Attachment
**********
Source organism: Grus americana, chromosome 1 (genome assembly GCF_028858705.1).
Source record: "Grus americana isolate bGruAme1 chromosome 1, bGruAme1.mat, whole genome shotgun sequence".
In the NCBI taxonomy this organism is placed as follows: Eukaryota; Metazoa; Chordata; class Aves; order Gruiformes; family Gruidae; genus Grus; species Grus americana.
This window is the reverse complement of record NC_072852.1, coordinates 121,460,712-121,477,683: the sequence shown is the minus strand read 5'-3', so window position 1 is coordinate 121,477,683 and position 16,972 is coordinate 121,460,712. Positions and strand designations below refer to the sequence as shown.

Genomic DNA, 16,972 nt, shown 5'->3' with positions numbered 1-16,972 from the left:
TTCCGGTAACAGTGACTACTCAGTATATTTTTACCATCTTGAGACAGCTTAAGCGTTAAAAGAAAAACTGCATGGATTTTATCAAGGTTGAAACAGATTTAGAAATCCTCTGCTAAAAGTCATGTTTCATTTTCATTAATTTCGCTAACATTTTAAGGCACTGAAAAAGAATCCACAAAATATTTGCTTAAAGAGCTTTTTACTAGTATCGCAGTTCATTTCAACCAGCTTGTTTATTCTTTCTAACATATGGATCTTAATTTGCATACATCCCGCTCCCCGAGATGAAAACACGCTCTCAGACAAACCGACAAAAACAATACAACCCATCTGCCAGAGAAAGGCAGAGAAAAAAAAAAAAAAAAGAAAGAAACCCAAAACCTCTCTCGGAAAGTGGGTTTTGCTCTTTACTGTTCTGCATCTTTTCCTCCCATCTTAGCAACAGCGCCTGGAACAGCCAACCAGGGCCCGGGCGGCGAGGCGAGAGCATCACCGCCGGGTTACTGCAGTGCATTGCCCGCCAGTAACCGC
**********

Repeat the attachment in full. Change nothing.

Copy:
Source organism: Grus americana, chromosome 1 (genome assembly GCF_028858705.1).
Source record: "Grus americana isolate bGruAme1 chromosome 1, bGruAme1.mat, whole genome shotgun sequence".
In the NCBI taxonomy this organism is placed as follows: Eukaryota; Metazoa; Chordata; class Aves; order Gruiformes; family Gruidae; genus Grus; species Grus americana.
This window is the reverse complement of record NC_072852.1, coordinates 121,460,712-121,477,683: the sequence shown is the minus strand read 5'-3', so window position 1 is coordinate 121,477,683 and position 16,972 is coordinate 121,460,712. Positions and strand designations below refer to the sequence as shown.

Genomic DNA, 16,972 nt, shown 5'->3' with positions numbered 1-16,972 from the left:
TTCCGGTAACAGTGACTACTCAGTATATTTTTACCATCTTGAGACAGCTTAAGCGTTAAAAGAAAAACTGCATGGATTTTATCAAGGTTGAAACAGATTTAGAAATCCTCTGCTAAAAGTCATGTTTCATTTTCATTAATTTCGCTAACATTTTAAGGCACTGAAAAAGAATCCACAAAATATTTGCTTAAAGAGCTTTTTACTAGTATCGCAGTTCATTTCAACCAGCTTGTTTATTCTTTCTAACATATGGATCTTAATTTGCATACATCCCGCTCCCCGAGATGAAAACACGCTCTCAGACAAACCGACAAAAACAATACAACCCATCTGCCAGAGAAAGGCAGAGAAAAAAAAAAAAAAAAGAAAGAAACCCAAAACCTCTCTCGGAAAGTGGGTTTTGCTCTTTACTGTTCTGCATCTTTTCCTCCCATCTTAGCAACAGCGCCTGGAACAGCCAACCAGGGCCCGGGCGGCGAGGCGAGAGCATCACCGCCGGGTTACTGCAGTGCATTGCCCGCCAGTAACCGC